Now, whenever you run composer require or composer update, if any of the packages that are being installed or updated have known vulnerabilities, Security Advisories will prevent the install and force Composer to throw an error.

As an example, let's imagine that we want to install a version of Laravel (8.22.1) that has a known vulnerability. If we were to run composer require laravel/framework:8.22.1, Composer would output the following in our terminal:

./composer.json has been updated

Running composer update roave/security-advisories
Loading composer repositories with package information
Updating dependencies
Your requirements could not be resolved to an installable set of packages.

  Problem 1
    - laravel/framework is locked to version v8.22.1 and an update of this package was not requested.
    - roave/security-advisories dev-latest conflicts with illuminate/database <6.20.26|>=7,<7.30.5|>=8,<8.40 (laravel/framework v8.22.1 replaces illuminate/database self.version).
    - Root composer.json requires roave/security-advisories dev-latest -> satisfiable by roave/security-advisories[dev-latest].

Installation failed, reverting ./composer.json and ./composer.lock to their original content.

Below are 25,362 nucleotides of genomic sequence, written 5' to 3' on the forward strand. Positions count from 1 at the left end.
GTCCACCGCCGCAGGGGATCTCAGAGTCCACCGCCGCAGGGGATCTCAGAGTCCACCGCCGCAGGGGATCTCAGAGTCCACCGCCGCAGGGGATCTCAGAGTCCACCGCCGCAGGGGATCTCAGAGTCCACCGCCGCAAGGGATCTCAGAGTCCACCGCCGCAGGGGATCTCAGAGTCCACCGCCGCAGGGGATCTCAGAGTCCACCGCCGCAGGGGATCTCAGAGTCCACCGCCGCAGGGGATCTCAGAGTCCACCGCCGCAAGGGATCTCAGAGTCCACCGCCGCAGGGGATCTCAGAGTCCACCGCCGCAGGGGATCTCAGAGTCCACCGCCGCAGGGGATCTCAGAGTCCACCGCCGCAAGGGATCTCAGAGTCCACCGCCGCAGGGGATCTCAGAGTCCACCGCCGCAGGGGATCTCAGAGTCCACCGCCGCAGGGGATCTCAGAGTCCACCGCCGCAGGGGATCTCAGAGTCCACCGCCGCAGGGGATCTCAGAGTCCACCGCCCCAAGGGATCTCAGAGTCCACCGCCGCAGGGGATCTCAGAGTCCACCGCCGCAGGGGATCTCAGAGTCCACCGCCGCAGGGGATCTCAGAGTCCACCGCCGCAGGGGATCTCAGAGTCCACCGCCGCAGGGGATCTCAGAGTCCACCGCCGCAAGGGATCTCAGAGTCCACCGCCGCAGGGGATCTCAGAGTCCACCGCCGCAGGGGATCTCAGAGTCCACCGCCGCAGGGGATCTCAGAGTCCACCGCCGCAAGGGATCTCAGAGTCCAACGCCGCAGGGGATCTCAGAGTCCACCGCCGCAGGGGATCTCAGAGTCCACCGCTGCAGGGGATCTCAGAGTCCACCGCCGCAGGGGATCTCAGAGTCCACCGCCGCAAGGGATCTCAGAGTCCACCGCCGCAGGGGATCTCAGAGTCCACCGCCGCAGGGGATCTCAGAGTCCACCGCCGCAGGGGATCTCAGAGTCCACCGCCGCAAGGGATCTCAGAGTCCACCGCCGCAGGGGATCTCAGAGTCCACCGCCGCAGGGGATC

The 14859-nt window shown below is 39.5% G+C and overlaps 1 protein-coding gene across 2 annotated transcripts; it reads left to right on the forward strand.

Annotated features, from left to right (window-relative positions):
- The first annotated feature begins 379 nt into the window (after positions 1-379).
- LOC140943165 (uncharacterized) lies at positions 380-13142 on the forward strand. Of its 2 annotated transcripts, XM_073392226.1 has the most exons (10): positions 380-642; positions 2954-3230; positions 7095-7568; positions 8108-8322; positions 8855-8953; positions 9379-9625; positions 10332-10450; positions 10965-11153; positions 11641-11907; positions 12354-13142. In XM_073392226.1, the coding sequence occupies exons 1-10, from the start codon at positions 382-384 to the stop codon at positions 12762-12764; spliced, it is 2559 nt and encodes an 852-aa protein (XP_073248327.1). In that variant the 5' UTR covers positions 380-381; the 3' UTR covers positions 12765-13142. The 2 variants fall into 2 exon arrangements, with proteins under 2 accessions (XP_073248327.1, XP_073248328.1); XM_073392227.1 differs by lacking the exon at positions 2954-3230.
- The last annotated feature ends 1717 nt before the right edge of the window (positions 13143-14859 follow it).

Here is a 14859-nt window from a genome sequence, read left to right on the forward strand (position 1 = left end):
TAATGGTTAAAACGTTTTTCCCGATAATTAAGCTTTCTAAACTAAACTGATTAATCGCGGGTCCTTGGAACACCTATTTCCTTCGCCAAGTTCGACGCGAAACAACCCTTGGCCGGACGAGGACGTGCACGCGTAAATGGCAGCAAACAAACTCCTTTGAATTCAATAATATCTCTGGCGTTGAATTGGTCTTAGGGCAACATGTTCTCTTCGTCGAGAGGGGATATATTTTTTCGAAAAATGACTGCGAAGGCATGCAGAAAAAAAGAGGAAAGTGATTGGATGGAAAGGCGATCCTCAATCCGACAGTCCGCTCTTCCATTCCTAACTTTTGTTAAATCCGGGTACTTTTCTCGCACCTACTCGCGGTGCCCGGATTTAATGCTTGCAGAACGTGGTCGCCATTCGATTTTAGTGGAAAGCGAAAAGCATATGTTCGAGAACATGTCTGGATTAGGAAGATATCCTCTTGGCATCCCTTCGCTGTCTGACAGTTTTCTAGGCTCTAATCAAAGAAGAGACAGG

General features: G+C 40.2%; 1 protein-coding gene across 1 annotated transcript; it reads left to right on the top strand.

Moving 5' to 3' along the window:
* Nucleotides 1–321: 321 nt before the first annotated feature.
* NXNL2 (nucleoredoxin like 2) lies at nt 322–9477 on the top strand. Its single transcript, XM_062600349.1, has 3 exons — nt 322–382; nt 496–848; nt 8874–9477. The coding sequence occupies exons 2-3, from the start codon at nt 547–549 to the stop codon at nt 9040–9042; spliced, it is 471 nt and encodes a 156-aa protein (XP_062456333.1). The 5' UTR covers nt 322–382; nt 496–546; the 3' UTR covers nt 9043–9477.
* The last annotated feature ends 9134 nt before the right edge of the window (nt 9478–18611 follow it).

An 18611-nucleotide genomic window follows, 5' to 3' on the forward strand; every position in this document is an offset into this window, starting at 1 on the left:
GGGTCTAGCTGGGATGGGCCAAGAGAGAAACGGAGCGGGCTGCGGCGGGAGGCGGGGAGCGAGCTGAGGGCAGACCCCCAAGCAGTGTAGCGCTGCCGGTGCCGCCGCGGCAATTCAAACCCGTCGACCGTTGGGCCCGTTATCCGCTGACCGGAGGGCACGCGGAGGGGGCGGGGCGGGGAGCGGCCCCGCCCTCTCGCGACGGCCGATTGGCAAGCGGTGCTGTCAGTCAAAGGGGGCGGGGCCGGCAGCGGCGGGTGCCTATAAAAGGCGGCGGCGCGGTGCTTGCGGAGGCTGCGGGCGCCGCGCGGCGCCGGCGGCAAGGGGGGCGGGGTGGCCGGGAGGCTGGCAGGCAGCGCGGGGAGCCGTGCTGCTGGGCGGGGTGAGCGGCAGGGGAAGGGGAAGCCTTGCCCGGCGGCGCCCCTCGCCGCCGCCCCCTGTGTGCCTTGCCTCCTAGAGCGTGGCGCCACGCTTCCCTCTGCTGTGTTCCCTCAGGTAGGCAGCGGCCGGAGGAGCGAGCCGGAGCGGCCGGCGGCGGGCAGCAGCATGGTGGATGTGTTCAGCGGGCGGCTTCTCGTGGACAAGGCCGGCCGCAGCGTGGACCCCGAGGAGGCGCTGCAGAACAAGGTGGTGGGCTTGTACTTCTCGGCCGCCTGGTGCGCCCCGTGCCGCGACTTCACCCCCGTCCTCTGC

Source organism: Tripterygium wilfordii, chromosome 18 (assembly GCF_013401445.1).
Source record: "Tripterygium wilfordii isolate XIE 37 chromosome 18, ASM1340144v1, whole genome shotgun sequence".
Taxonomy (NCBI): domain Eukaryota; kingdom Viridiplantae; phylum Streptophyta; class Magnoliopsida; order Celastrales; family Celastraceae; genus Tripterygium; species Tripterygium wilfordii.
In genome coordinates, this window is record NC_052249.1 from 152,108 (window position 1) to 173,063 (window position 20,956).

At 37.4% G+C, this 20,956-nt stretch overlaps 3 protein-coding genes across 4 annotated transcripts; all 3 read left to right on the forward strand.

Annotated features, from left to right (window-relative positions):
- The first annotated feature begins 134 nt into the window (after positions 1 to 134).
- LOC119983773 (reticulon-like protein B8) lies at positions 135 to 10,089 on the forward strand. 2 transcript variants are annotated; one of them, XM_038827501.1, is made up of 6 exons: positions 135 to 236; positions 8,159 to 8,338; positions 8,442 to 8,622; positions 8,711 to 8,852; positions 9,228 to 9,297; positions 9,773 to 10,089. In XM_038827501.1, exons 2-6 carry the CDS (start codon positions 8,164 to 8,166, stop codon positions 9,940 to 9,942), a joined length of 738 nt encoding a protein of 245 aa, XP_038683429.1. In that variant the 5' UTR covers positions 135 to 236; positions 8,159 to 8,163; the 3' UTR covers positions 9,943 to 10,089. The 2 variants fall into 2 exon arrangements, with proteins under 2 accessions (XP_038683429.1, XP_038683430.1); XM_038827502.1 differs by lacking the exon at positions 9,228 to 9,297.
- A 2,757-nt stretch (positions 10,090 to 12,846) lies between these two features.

As you can see, Security Advisories prevented this version of laravel/framework from being installed.

It's important to remember that these checks are only run when running the composer require and composer update commands. So if you just run composer install and have a valid composer.lock file, it won't detect any vulnerabilities in your dependencies.

However, if you want to check your current dependencies for any vulnerabilities that may have been discovered since you last updated your dependencies, you can run the following command:

composer update --dry-run roave/security-advisories  

This will perform a dry run of updating your dependencies but not actually make any changes to your vendor files.

Because of the nature of the package and how it works, there aren't any tagged versions of it. This means you'll need to keep using the dev-latest version so that each time you update the package, you'll get an updated list of vulnerable dependencies.


Hopefully, this post should have shown you how you can start using Roave Security Advisories in your PHP projects to prevent you from installing dependencies with known security vulnerabilities.

If you enjoyed reading this post, I'd love to hear about it. Likewise, if you have any feedback to improve the future ones, I'd also love to hear that too.

You might also be interested in checking out my 220+ page ebook "Battle Ready Laravel" which covers similar topics in more depth.

If you're interested in getting updated each time I publish a new post, feel free to sign up for my newsletter.

Keep on building awesome stuff! 🚀

Last updated 1 year ago.

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ash-jc-allen (Ash Allen) I'm a freelance Laravel web developer from Preston, UK. I maintain the Ash Allen Design blog and get to work on loads of cool and exciting projects 🚀